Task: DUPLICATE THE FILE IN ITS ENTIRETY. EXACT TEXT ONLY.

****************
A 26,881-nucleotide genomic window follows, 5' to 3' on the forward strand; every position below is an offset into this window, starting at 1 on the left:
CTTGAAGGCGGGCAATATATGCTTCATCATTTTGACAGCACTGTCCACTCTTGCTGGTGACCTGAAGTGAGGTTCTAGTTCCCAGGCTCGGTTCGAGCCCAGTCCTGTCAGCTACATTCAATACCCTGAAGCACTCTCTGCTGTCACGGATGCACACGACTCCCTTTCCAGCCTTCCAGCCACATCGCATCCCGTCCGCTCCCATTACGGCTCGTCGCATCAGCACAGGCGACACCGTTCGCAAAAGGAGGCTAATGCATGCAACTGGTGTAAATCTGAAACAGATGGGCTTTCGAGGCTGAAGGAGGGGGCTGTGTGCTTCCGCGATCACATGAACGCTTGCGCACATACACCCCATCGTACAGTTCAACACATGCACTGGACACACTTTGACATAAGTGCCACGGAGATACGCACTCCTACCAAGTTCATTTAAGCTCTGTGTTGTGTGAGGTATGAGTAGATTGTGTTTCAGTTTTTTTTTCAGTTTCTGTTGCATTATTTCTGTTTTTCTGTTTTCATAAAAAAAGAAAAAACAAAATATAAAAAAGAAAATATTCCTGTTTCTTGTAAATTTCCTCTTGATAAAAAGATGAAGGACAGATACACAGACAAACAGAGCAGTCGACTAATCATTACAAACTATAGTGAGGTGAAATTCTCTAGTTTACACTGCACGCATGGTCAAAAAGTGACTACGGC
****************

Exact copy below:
A 26,881-nucleotide genomic window follows, 5' to 3' on the forward strand; every position below is an offset into this window, starting at 1 on the left:
CTTGAAGGCGGGCAATATATGCTTCATCATTTTGACAGCACTGTCCACTCTTGCTGGTGACCTGAAGTGAGGTTCTAGTTCCCAGGCTCGGTTCGAGCCCAGTCCTGTCAGCTACATTCAATACCCTGAAGCACTCTCTGCTGTCACGGATGCACACGACTCCCTTTCCAGCCTTCCAGCCACATCGCATCCCGTCCGCTCCCATTACGGCTCGTCGCATCAGCACAGGCGACACCGTTCGCAAAAGGAGGCTAATGCATGCAACTGGTGTAAATCTGAAACAGATGGGCTTTCGAGGCTGAAGGAGGGGGCTGTGTGCTTCCGCGATCACATGAACGCTTGCGCACATACACCCCATCGTACAGTTCAACACATGCACTGGACACACTTTGACATAAGTGCCACGGAGATACGCACTCCTACCAAGTTCATTTAAGCTCTGTGTTGTGTGAGGTATGAGTAGATTGTGTTTCAGTTTTTTTTTCAGTTTCTGTTGCATTATTTCTGTTTTTCTGTTTTCATAAAAAAAGAAAAAACAAAATATAAAAAAGAAAATATTCCTGTTTCTTGTAAATTTCCTCTTGATAAAAAGATGAAGGACAGATACACAGACAAACAGAGCAGTCGACTAATCATTACAAACTATAGTGAGGTGAAATTCTCTAGTTTACACTGCACGCATGGTCAAAAAGTGACTACGGC